Mr. Hall said he liked to think he was there as the representative of many others beside himself. When the Windmill club first came into association with the National Union in 1897 there were 600 clubs in the Union and about 180,000 members. Today there were 2,600 clubs and over a million members.(Applause) On behalf of those he offered them congratulations and wished them greater success in the future. “At the risk of repetition. I offer my congratulations to the architect. Sometimes one has to congratulate the architect on his skill in proving what he can do in a little space. Mr. Preston has not been handicapped as far as space is concerned, and I congratulate him on his conception of lofty rooms and the light in them. (Applause) Lightness and brightness and bright colours make the character of the individual in the club. Character is made more by environment than by all the speeches from platform and pulpit. Take most refined men and women and put them to live in the sordid grey, and grinding life some of the people of the City of London live, and in a short time these people would be less cultured and a little more accustomed to sordid and grey things. Take a man away from things sordid, poor, and mean and get him used to things bright and beautiful, and you have raised the standard of life and set him on the path of progress which the democracy of this country ought to travel. The people of this country will never realise the dreams of reformers until they are dissatisfied with poor things and anxious for better things. And the way to make them dissatisfied is to make them used to bright and beautiful things. Your club is doing that.”
He could remember Mr. Winfrey, in his (Mr. Hall’s) Radical days, when they were both members of the same club. One year they raised their voices to ask for improvements in the club in the seating accommodation. They were told that the working men did not want to live like Lord Mayors. (Laughter) They were accused for going over to Toryism because they wanted the working men to be comfortable. The working class was as entitled to comfort as any Lord Mayor. He had often expressed the wish that on going into a strange village- and he must correct the chairman of the Council that RUSHDEN WAS A VILLAGE and not a town (laughter); at least, he was always told so at Higham Ferrers, (renewed laughter) when a stranger came to a building which dominated the rest of the village and was the most handsome, he could be sure that it was a club for working men. (Hear, hear.) The movement was steadily spreading, and Rushden was moving as rapidly as other districts. “ I look forward to the time when the great mansions shall be turned into working men’s clubs and the great castles turned into convalescent homes” said Mr. Hall. “ It could be out of place to talk politics here but it seems astonishing that an institution of this kind which seeks to bring a larger measure of joy to the life of clubmen, has any critics and opponents at all. The only criticism arises because we are not teetotallers. I am glad to find I am not the only person on the platform who is fond of a glass of beer. It is undoubtedly true that the fact that we are not teetotal at the dictates of other people is the cause of criticism and a good deal of political animosity against working-men’s clubs. Therefore I appeal to you to make the Club Union as competent as possible for the defence of the clubs. The Union is entirely non-political, but it is ready to defend the clubs. If the Union should call upon the voting strength of the club movement, I hope that all you members will record your votes in support.”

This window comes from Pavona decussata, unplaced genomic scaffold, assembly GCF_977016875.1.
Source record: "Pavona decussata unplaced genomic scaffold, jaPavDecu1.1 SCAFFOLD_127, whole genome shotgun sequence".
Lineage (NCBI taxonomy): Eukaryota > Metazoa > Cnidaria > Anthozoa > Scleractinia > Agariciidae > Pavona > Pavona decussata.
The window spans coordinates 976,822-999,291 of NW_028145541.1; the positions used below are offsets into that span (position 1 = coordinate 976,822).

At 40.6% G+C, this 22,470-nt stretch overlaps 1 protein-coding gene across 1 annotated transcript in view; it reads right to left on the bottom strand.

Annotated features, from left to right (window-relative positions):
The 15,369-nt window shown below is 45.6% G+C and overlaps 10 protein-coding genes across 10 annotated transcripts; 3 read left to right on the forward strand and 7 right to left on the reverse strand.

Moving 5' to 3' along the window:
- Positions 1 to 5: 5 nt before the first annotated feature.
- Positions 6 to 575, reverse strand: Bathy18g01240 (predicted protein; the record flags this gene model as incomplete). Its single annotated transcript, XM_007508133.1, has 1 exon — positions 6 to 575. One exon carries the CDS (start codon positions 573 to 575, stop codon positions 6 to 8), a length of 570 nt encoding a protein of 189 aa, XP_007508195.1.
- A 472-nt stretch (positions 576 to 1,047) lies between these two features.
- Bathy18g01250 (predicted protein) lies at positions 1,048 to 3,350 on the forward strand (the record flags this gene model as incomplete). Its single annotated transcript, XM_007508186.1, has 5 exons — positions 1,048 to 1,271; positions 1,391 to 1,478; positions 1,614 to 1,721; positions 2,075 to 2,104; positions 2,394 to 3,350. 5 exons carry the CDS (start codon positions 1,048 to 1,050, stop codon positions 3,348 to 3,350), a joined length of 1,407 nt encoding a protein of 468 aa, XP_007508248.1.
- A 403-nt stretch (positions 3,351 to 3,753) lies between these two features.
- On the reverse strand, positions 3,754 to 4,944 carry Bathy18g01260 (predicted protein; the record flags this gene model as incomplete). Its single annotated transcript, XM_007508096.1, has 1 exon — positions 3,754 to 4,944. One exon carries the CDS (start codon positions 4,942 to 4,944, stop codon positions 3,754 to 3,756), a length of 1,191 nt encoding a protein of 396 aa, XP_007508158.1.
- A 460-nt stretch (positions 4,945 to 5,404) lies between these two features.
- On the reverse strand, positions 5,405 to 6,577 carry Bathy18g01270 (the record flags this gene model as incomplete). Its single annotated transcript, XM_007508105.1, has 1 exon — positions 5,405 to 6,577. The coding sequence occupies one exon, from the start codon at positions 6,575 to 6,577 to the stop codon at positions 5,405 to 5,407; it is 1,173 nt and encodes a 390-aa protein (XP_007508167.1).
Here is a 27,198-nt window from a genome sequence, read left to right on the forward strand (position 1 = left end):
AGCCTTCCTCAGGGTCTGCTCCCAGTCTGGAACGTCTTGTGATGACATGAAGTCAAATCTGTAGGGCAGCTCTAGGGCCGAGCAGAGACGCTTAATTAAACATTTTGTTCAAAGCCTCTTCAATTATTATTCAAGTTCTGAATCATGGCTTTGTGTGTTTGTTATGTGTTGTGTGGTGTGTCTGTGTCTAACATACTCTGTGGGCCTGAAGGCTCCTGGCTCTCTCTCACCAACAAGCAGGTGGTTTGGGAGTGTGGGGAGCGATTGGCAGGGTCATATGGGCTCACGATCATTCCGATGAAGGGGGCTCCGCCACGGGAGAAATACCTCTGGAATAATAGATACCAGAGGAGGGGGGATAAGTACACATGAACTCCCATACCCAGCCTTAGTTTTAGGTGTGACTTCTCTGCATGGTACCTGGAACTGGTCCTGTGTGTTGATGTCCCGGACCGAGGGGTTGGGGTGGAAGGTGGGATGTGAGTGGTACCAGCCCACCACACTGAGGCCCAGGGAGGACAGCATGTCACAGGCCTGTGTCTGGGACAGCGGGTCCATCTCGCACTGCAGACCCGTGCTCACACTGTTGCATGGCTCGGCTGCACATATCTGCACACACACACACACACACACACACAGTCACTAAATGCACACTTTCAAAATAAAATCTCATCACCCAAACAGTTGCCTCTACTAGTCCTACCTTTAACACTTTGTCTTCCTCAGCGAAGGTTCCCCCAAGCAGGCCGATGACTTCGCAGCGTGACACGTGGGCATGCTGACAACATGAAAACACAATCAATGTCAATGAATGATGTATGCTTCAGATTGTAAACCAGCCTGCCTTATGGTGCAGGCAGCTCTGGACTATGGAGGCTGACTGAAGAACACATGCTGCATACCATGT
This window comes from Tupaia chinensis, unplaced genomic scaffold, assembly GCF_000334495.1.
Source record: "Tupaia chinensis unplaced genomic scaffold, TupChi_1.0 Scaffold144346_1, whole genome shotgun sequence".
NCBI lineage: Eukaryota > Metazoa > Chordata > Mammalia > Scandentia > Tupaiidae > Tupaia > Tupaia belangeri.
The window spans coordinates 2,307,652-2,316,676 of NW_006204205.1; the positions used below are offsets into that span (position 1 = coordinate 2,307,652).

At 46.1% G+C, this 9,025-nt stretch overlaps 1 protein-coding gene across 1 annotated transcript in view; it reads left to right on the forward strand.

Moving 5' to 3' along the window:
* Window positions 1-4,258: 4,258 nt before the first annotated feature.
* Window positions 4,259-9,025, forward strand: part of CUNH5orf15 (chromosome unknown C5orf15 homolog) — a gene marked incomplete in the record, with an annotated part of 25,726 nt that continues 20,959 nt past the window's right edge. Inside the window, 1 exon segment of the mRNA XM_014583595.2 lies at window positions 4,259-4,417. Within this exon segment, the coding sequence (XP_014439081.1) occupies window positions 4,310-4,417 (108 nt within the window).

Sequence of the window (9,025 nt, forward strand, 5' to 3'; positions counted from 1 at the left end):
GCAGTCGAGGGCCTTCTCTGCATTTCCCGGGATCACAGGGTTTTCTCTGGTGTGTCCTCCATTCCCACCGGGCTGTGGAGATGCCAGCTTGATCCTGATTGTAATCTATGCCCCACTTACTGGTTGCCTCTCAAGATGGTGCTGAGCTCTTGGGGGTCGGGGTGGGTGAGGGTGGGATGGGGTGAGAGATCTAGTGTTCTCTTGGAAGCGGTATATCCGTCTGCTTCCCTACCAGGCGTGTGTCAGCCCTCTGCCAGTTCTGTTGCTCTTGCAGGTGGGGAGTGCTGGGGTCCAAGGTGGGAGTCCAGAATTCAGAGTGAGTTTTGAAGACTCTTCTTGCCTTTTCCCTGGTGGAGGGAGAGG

In conclusion, Mr. Hall urged the members and committee to greater success and accomplishments in the future. The history the secretary had given proved that they were ambitious. He formally declared those premises open to the members and affiliated members. (Applause)
The visitors were entertained to tea in the reading-room after the opening ceremony, when further speeches were made.
"The Architect and Builders" was the toast proposed by Mr. W. Wheeler, who congratulated Mr. Preston and Messes. W. Packwood and Son on the building of those magnificent premises. Everything the club members could desire was there. The committee were to be complemented on the fact that all the furnishings was done with a view to keeping to a minimum the dust nuisance. It was a club to be proud of, Mr. Preston as architect had excelled himself, and Messrs. Packwood in the building had done likewise.
Mr. Preston expressed appreciation of the kind words spoken of him. In the planning of the club he had taken every care to make it as convenient as possible. He was indebted to the committee for the assistance they had given him in the work. The architect depended a great deal upon the contractor, and he would like to thank Messrs. Packwood for the able way they had carried out their work.
Mr. W. Packwood, jun., responded on behalf of his firm, saying that the relations between the committee and his firm had always been of the best. He hoped it would not be long before they had to extend the building. (Laughter)
Mr. J. Martin (vice-president) proposed "The Visitors." He said that the new premises were not only A CREDIT TO THE TOWN but to the club movement generally. There were other good clubs in Rushden, and he was pleased to say that there was a good fellowship amongst them all.